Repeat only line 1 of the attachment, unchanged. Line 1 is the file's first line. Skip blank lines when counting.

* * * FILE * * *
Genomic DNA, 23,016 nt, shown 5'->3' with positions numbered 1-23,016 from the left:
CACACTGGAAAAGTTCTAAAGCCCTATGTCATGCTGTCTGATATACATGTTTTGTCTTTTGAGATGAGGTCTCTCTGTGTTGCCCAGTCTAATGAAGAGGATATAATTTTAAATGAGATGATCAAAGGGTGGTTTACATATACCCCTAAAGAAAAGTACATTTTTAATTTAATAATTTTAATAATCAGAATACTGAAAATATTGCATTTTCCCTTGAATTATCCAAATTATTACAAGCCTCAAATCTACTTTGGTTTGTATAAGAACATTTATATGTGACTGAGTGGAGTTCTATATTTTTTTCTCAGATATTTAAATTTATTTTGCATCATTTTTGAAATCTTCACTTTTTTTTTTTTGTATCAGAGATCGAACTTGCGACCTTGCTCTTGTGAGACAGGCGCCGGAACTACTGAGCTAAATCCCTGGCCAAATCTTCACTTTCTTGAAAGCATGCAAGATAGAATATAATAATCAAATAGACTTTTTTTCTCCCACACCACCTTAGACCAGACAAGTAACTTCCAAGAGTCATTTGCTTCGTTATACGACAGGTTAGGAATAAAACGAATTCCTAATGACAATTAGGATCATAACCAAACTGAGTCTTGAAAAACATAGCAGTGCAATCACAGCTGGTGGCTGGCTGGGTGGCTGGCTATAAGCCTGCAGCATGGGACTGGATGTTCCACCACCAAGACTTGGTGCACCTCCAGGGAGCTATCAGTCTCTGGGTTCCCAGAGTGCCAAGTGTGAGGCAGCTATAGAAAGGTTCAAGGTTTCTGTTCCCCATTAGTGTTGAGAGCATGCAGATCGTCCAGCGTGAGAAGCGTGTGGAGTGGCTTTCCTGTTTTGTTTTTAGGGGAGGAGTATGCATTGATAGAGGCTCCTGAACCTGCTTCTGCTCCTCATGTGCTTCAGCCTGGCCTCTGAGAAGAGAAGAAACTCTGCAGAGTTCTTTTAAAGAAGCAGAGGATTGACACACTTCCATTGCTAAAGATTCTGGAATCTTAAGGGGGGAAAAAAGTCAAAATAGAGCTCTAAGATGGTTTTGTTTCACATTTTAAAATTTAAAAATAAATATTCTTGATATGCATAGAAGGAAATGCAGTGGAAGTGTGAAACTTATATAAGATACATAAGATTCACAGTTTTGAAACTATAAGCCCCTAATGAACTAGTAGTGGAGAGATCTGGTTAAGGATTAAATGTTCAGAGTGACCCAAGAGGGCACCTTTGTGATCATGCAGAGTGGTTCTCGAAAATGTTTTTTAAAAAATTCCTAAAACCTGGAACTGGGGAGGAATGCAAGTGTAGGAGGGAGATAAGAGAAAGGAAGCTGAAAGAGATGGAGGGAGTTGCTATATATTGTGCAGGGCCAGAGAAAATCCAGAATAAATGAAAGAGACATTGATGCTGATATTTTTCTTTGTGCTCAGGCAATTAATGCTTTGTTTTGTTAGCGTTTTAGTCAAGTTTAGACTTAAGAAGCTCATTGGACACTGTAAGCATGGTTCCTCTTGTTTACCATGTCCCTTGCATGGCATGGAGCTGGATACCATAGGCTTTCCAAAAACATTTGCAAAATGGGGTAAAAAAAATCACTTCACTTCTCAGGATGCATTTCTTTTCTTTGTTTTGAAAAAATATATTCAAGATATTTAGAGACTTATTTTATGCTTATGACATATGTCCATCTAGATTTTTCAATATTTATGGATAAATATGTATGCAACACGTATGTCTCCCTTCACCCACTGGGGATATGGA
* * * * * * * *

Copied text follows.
Genomic DNA, 23,016 nt, shown 5'->3' with positions numbered 1-23,016 from the left: